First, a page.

Plaintiff's claim against Methodist, the amount in
controversy must exceed $75, 000, and there must be diversity
of citizenship between plaintiff and defendant. The complaint
must allege the amount in controversy and the citizenship of
all parties. Guaranty Nat'l Title Company, Inc. v.
J.E.G. Associates, 101 F.3d 57, 58 (7th Cir. 1996);
Zenith Electronics Corp. v. Kimball International Mfg.,
Inc., 114 F.Supp.2d 764, 767 (E.D. Ill. 2000). The
Amended Complaint does not allege the amount in controversy
or the citizenship of the parties. Plaintiff has not alleged
diversity jurisdiction and nothing in the Amended Complaint
suggests that there is diversity of citizenship between the
question jurisdiction, pursuant to 28 U.S.C. section 1331,
requires that the action arise “under the Constitution,
laws, or treaties of the United States.” 28 U.S.C.
§ 1331. “Ordinarily, the basis for
federal-question jurisdiction must be apparent from the face
of the plaintiff's well-pleaded complaint.”
Crosby v. Cooper B-Line, Inc., 725 F.3d 795, 800
(7th Cir. 2013); see also Northeastern Rural Elec.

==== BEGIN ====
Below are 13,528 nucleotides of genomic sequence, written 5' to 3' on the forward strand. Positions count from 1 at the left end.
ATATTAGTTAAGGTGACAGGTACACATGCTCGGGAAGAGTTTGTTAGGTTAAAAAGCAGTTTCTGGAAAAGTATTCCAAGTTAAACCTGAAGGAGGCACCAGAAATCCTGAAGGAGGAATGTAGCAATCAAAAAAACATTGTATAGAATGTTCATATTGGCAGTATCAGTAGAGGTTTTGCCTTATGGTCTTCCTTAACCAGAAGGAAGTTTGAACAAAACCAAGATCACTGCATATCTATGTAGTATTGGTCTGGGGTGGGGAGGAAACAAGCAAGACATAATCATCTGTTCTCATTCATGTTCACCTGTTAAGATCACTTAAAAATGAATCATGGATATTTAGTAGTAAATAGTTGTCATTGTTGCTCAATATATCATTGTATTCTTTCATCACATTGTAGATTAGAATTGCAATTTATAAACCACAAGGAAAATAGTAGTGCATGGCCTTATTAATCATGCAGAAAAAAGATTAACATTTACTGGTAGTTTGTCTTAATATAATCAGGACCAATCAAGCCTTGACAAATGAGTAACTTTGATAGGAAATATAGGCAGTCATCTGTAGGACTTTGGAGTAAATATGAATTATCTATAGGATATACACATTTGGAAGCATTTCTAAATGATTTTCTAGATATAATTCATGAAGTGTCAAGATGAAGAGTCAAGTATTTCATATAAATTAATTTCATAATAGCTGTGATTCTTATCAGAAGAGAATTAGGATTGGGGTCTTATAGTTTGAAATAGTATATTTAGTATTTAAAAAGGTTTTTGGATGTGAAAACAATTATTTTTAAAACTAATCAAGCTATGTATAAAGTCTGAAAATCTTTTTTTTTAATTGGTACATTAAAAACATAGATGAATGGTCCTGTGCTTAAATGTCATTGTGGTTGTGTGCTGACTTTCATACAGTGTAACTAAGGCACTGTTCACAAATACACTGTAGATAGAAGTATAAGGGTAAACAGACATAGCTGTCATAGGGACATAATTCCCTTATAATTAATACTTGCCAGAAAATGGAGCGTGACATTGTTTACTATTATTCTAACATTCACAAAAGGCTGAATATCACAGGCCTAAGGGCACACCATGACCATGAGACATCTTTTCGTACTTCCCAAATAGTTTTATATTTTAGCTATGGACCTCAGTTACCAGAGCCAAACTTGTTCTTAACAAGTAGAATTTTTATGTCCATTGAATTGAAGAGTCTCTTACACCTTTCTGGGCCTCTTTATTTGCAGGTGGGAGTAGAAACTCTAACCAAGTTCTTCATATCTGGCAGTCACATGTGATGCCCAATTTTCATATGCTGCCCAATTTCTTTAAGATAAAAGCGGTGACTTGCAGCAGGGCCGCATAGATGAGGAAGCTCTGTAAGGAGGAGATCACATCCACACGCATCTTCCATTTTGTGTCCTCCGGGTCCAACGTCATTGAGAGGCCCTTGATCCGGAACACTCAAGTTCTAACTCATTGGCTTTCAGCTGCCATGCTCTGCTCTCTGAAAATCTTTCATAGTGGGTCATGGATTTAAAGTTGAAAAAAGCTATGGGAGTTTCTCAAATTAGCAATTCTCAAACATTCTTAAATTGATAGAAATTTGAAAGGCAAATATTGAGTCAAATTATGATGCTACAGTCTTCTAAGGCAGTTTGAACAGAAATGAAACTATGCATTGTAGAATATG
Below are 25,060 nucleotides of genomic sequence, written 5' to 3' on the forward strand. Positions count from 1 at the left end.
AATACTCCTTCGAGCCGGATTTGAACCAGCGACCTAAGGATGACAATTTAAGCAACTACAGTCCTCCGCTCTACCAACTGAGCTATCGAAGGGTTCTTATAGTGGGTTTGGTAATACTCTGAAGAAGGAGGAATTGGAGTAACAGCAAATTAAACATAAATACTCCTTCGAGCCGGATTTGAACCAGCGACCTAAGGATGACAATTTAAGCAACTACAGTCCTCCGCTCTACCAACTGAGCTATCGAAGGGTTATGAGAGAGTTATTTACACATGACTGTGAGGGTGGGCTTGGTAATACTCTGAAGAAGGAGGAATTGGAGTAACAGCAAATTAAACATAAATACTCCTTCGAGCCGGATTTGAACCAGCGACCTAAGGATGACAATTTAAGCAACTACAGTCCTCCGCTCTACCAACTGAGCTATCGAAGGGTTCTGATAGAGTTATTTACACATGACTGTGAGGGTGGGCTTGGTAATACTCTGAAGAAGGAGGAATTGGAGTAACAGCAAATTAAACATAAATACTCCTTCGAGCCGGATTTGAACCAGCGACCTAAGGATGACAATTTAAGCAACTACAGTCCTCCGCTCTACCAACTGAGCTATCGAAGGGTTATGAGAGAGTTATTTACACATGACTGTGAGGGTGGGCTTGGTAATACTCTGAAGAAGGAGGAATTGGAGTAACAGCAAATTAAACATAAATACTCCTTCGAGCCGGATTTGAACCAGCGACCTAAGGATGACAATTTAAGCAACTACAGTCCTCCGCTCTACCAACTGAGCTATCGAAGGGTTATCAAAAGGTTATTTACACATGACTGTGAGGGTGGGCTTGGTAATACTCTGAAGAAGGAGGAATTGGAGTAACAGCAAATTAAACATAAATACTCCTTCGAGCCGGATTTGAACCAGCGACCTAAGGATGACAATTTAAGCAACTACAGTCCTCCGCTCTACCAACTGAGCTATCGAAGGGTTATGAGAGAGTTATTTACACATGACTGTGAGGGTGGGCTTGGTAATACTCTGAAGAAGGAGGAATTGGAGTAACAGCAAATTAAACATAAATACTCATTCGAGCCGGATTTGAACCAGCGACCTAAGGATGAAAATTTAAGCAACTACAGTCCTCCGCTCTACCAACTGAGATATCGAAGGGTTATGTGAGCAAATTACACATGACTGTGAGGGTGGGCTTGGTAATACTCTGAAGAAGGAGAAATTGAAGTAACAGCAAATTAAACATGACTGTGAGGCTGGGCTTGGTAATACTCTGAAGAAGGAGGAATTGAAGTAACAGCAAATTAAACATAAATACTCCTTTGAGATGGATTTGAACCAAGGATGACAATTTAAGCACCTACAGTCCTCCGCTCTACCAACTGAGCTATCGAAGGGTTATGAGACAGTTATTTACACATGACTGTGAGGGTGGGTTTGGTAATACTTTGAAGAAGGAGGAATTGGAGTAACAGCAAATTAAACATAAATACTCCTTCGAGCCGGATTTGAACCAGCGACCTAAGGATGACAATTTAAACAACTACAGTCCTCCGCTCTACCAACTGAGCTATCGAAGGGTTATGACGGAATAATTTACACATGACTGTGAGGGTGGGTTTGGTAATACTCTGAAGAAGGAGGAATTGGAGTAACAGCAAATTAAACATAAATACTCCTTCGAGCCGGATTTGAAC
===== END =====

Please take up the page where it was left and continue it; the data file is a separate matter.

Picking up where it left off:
Membership Corp. v. Wabash Valley Power Association, 707
F.3d 883 (7th Cir. 2013). Plaintiff has cited to no federal
statute or law in reference to his claims against Methodist.
The Amended Complaint is brought using a form for claims
under 42 U.S.C. section 1983. Under 42 U.S.C. § 1983,
“[e]very person who, under color of any statute ... of
any State ... subjects, or causes to be subjected, any
citizen of the United States ... to the deprivation of any
rights, privileges, or immunities secured by the Constitution
and laws, shall be liable to the party injured in an action
at law ....” See 42 U.S.C. § 1983). To
establish a claim under § 1983, a plaintiff must show
both that a constitutional right has been violated and that
the alleged wrongdoer acted under color of state law.
West v. Atkins, 487 U.S. 42, 48 (1987). Plaintiff
cannot state a claim against Methodist under 42 U.S.C.
section 1983 because Methodist is not a state actor.
Accordingly, this Court does not have subject matter
jurisdiction over Plaintiff's claim against Methodist.
this Court had subject matter jurisdiction over
Plaintiff's case, the factual allegations still fail to
state a claim for which relief could be granted. The Amended
Complaint contains no facts from which it can be concluded
that Methodist is liable to Plaintiff for medical malpractice
or any other cause of action. The Amended Complaint does not
contain sufficient factual matter to “state a ...